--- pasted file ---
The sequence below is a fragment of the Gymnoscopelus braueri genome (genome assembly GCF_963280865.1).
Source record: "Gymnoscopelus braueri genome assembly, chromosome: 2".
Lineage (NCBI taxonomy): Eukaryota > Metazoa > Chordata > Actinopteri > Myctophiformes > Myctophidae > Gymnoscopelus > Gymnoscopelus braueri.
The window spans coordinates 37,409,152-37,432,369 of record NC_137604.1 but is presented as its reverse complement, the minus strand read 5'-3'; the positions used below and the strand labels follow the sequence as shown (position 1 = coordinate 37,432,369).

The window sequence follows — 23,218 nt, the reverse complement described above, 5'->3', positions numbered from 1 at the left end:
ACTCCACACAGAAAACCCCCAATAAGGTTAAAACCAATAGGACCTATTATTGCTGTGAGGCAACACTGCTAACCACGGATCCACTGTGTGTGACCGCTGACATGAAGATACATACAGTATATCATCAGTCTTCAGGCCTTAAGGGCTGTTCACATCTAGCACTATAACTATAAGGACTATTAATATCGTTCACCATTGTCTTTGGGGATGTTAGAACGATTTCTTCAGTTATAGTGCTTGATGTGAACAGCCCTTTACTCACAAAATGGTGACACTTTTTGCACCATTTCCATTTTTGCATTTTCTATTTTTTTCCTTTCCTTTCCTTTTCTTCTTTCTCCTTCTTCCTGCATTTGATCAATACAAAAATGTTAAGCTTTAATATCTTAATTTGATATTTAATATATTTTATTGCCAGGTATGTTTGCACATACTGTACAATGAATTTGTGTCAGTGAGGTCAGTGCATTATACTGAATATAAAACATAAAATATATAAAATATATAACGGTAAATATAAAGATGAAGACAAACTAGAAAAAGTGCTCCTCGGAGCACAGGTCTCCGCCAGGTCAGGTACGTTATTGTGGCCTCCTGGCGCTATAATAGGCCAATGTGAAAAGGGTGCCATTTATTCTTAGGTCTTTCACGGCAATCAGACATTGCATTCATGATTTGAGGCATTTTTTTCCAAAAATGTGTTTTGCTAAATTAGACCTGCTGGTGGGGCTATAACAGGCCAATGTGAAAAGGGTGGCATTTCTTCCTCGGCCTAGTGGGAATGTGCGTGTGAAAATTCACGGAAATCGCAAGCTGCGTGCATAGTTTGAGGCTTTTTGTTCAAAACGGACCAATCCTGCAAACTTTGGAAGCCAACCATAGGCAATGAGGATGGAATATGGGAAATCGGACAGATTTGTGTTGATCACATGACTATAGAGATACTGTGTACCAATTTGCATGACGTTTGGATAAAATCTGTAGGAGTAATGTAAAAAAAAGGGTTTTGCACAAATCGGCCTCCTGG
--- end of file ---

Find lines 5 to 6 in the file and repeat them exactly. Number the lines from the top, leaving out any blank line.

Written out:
The window sequence follows — 23,218 nt, the reverse complement described above, 5'->3', positions numbered from 1 at the left end:
ACTCCACACAGAAAACCCCCAATAAGGTTAAAACCAATAGGACCTATTATTGCTGTGAGGCAACACTGCTAACCACGGATCCACTGTGTGTGACCGCTGACATGAAGATACATACAGTATATCATCAGTCTTCAGGCCTTAAGGGCTGTTCACATCTAGCACTATAACTATAAGGACTATTAATATCGTTCACCATTGTCTTTGGGGATGTTAGAACGATTTCTTCAGTTATAGTGCTTGATGTGAACAGCCCTTTACTCACAAAATGGTGACACTTTTTGCACCATTTCCATTTTTGCATTTTCTATTTTTTTCCTTTCCTTTCCTTTTCTTCTTTCTCCTTCTTCCTGCATTTGATCAATACAAAAATGTTAAGCTTTAATATCTTAATTTGATATTTAATATATTTTATTGCCAGGTATGTTTGCACATACTGTACAATGAATTTGTGTCAGTGAGGTCAGTGCATTATACTGAATATAAAACATAAAATATATAAAATATATAACGGTAAATATAAAGATGAAGACAAACTAGAAAAAGTGCTCCTCGGAGCACAGGTCTCCGCCAGGTCAGGTACGTTATTGTGGCCTCCTGGCGCTATAATAGGCCAATGTGAAAAGGGTGCCATTTATTCTTAGGTCTTTCACGGCAATCAGACATTGCATTCATGATTTGAGGCATTTTTTTCCAAAAATGTGTTTTGCTAAATTAGACCTGCTGGTGGGGCTATAACAGGCCAATGTGAAAAGGGTGGCATTTCTTCCTCGGCCTAGTGGGAATGTGCGTGTGAAAATTCACGGAAATCGCAAGCTGCGTGCATAGTTTGAGGCTTTTTGTTCAAAACGGACCAATCCTGCAAACTTTGGAAGCCAACCATAGGCAATGAGGATGGAATATGGGAAATCGGACAGATTTGTGTTGATCACATGACTATAGAGATACTGTGTACCAATTTGCATGACGTTTGGATAAAATCTGTAGGAGTAATGTAAAAAAAAGGGTTTTGCACAAATCGGCCTCCTGG